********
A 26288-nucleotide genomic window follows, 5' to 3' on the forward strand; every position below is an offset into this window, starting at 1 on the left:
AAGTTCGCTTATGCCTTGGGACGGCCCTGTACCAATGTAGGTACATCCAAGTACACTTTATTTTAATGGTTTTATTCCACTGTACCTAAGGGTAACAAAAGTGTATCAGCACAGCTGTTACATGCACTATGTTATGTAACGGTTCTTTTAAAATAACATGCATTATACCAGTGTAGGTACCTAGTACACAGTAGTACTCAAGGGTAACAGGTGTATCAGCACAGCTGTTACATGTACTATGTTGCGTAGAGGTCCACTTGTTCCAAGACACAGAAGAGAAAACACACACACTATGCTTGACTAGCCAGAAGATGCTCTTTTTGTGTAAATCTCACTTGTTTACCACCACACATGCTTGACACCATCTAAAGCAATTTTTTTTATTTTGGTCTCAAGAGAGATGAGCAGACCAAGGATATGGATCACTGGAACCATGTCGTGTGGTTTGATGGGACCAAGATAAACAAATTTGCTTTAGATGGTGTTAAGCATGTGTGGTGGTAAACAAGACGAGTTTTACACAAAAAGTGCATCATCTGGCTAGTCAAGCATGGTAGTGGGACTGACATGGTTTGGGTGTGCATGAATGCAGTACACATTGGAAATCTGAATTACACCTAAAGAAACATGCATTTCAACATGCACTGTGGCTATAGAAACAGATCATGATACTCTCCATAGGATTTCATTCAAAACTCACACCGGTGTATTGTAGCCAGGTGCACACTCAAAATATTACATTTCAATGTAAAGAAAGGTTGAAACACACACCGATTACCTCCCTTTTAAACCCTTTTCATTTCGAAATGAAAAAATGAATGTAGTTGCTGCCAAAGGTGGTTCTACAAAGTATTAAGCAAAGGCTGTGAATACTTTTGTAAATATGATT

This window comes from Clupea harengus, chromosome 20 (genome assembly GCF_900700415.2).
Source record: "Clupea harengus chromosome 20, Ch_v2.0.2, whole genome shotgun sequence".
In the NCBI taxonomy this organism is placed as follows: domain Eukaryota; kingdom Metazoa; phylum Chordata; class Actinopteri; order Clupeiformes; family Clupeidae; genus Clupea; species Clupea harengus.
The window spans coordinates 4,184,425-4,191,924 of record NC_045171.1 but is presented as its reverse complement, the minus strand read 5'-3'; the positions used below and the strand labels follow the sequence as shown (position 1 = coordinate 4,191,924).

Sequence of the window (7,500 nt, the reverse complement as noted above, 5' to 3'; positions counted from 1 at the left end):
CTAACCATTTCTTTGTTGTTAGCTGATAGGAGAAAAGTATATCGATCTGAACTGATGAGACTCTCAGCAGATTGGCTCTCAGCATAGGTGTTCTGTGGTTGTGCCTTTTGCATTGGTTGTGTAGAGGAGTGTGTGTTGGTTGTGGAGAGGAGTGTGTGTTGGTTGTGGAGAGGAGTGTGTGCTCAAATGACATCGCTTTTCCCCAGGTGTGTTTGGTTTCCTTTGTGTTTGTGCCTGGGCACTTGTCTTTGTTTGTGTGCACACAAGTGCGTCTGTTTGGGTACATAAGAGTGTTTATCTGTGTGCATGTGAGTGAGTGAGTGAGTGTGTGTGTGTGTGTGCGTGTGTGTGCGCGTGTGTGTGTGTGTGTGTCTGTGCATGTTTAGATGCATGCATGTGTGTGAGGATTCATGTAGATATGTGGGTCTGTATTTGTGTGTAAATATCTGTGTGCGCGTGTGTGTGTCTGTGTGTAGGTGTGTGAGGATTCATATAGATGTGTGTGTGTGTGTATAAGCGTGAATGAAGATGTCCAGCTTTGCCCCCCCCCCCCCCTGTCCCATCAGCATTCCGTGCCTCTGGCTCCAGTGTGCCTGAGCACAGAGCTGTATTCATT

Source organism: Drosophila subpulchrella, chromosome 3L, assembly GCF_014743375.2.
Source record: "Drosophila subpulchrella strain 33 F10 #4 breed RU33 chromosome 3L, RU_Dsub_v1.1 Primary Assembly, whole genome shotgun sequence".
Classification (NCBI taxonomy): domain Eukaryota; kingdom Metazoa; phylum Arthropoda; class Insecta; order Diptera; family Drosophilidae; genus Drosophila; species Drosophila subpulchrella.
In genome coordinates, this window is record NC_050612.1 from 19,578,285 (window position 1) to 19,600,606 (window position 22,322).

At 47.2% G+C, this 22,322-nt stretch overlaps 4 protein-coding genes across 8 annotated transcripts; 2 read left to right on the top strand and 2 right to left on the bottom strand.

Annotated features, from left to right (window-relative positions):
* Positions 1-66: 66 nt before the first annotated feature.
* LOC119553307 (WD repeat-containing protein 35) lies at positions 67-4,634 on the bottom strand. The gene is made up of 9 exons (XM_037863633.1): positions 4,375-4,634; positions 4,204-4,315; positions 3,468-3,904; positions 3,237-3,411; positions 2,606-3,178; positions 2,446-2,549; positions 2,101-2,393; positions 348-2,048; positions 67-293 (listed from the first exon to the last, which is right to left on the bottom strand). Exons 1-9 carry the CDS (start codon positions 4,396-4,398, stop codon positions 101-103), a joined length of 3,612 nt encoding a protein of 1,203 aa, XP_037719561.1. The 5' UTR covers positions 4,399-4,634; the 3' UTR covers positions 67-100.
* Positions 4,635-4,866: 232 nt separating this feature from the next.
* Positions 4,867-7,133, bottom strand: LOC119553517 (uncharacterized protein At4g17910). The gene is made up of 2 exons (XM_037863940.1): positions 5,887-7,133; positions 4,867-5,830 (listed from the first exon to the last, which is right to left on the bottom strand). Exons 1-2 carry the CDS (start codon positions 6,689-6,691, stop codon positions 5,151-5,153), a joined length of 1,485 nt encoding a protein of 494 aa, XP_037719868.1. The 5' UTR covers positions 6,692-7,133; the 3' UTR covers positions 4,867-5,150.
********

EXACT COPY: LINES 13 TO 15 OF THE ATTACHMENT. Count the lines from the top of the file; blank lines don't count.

At 47.2% G+C, this 22,322-nt stretch overlaps 4 protein-coding genes across 8 annotated transcripts; 2 read left to right on the top strand and 2 right to left on the bottom strand.

Annotated features, from left to right (window-relative positions):
* Positions 1-66: 66 nt before the first annotated feature.